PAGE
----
Before it was repealed on May 8th, this ban was neutral and generally applicable to the extent that it banned “all public and private in-person gatherings” of ten or more people. The text of Governor Northam’s March 23rd order does not include any mention of religion, and the text of the Governor’s March 30th order only mentions the word “religious” in the context that “religious . . . events” as well as parties, celebrations, and “social events” are a non-exhaustive list of examples of types of “gatherings.” Thus, nothing in the text of Virginia’s ban itself warrants a finding that the law is not neutral and generally applicable. This is also the case with California’s Reopening Plan, which includes churches in a list with a number of non-religious locations deemed “higher risk workplaces” like bars, movie theaters, and hair salons. Likewise, Illinois’ temporary numerical restrictions on gatherings applied not only to worship services but also to the most comparable types of secular gatherings, such as concerts and lectures, where groups gather together for extended periods and loud speech and/or singing are prominently featured.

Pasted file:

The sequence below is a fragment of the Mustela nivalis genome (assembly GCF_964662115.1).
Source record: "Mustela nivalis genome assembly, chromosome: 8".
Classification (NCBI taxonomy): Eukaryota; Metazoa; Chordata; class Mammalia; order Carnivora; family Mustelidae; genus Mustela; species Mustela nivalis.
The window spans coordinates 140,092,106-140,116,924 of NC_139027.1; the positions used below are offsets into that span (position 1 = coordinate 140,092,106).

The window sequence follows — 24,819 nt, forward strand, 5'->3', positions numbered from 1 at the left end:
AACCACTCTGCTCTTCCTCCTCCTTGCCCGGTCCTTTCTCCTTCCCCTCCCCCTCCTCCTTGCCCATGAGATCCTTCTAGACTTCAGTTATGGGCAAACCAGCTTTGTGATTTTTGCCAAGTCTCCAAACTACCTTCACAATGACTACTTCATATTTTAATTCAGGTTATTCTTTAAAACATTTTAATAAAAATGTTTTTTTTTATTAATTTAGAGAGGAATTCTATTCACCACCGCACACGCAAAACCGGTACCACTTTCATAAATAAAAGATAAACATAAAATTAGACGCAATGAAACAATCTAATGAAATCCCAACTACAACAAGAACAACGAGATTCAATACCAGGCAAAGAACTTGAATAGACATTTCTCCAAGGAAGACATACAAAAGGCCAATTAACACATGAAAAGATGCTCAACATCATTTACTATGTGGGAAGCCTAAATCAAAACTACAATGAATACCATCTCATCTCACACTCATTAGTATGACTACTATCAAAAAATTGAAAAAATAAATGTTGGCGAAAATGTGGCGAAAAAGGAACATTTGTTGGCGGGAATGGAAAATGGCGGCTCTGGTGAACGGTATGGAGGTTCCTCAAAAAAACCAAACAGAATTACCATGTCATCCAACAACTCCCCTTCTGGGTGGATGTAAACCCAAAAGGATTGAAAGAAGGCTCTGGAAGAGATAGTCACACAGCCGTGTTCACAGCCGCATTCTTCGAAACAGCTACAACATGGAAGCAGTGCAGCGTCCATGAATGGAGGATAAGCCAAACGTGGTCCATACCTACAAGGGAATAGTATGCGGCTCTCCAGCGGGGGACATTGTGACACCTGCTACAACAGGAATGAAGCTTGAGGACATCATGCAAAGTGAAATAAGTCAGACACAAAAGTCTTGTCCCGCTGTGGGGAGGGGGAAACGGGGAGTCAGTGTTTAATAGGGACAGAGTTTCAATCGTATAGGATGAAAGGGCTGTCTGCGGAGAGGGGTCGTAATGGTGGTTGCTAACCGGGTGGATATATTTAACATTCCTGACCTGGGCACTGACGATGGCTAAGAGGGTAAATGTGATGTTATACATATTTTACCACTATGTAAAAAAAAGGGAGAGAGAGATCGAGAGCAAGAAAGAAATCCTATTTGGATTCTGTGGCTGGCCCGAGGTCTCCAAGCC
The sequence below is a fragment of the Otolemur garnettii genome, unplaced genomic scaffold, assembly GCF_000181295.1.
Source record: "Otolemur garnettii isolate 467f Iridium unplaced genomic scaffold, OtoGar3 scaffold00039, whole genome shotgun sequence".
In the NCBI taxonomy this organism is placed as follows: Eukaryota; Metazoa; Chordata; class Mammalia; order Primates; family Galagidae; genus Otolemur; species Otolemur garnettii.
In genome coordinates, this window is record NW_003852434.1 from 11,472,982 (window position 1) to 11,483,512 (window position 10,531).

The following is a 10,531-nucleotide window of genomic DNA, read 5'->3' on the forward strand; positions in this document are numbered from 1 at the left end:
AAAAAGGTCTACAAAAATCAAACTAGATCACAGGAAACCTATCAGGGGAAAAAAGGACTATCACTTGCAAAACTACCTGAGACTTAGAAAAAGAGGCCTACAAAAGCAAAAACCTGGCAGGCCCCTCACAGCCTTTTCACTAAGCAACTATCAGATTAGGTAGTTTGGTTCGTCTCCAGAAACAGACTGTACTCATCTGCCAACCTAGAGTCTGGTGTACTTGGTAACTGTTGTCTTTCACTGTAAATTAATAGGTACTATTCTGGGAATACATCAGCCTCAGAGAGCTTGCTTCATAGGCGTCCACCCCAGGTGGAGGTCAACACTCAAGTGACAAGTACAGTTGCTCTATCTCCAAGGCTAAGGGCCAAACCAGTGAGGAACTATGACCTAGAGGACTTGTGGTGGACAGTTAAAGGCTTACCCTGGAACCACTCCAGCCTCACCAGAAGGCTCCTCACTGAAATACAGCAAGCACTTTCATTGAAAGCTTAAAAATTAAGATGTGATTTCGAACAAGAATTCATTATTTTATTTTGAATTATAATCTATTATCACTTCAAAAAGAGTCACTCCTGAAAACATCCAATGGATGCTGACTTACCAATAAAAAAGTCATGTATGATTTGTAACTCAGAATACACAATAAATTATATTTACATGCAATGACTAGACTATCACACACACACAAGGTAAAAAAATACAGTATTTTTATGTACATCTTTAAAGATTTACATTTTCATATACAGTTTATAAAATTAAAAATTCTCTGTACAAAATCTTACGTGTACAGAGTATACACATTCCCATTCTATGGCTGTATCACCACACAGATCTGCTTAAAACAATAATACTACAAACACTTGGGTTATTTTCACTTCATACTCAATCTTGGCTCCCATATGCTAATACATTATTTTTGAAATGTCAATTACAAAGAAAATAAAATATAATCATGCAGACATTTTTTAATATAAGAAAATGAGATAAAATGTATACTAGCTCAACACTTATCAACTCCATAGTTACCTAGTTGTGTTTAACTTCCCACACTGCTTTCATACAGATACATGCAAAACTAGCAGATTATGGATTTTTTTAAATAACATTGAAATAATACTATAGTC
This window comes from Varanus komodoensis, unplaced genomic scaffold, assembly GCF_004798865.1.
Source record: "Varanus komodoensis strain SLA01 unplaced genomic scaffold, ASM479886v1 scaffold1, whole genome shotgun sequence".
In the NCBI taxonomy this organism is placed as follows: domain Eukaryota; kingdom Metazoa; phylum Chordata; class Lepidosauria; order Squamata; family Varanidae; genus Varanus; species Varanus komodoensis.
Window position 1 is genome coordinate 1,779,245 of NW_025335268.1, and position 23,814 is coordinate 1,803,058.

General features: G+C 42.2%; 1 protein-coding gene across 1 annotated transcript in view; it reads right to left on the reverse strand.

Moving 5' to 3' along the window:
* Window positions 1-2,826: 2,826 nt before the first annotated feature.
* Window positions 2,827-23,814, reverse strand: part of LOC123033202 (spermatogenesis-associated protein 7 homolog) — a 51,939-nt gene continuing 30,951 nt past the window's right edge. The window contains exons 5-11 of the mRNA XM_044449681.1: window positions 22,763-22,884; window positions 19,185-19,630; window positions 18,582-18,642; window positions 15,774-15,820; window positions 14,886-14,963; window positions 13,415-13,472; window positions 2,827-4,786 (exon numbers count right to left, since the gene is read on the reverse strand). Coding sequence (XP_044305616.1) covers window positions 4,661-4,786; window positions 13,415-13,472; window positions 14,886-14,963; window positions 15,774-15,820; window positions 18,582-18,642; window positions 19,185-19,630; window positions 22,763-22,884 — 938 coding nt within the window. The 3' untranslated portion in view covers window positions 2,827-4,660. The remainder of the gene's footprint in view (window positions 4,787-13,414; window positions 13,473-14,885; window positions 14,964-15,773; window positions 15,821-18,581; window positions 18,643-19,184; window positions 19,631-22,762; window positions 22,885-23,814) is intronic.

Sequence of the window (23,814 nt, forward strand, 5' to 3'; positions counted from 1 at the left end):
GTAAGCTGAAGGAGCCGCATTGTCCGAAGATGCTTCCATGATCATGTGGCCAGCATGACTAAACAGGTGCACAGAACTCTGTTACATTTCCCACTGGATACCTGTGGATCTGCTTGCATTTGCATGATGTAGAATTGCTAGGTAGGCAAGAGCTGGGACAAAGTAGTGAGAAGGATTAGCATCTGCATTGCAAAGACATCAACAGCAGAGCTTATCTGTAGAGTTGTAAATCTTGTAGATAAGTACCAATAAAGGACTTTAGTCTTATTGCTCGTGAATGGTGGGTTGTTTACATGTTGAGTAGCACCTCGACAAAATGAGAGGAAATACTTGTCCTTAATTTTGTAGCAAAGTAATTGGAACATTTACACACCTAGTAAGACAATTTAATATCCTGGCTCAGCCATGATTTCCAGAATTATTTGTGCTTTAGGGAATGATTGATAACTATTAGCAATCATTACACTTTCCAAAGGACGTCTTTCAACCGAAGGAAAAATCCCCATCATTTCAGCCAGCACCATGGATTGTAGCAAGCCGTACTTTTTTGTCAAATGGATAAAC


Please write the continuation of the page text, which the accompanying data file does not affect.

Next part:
Although these bans are neutral and generally applicable based on their text, is it possible to explain the states’ various exemptions in a way that the bans are still considered generally applicable to religious and non-religious conduct? DOJ pointed to Virginia’s exemptions that allowed all non-retail businesses to stay open that followed certain social distancing guidelines and sanitation practices for its answer that Virginia’s ban cannot be considered generally applicable. But these exemptions also applied to religious institutions: they were allowed to continue to conduct “business” in the sense that their employees could continue coming to work at houses of worship. This generally applicable treatment of religious and secular institutions by the exemption of non-retail businesses is consistent with the ban’s neutral and generally applicable treatment of religious and secular events. If religious services — as events subject to “gatherings” bans — were not treated this way and were instead treated differently than non-religious events, only then would DOJ’s claim that there is “inconsistent treatment” of religious and non-religious conduct be true. Therefore, Virginia’s ban on gatherings of ten or more people was neutral and generally applicable, as are limited capacity restrictions like those currently in place in California.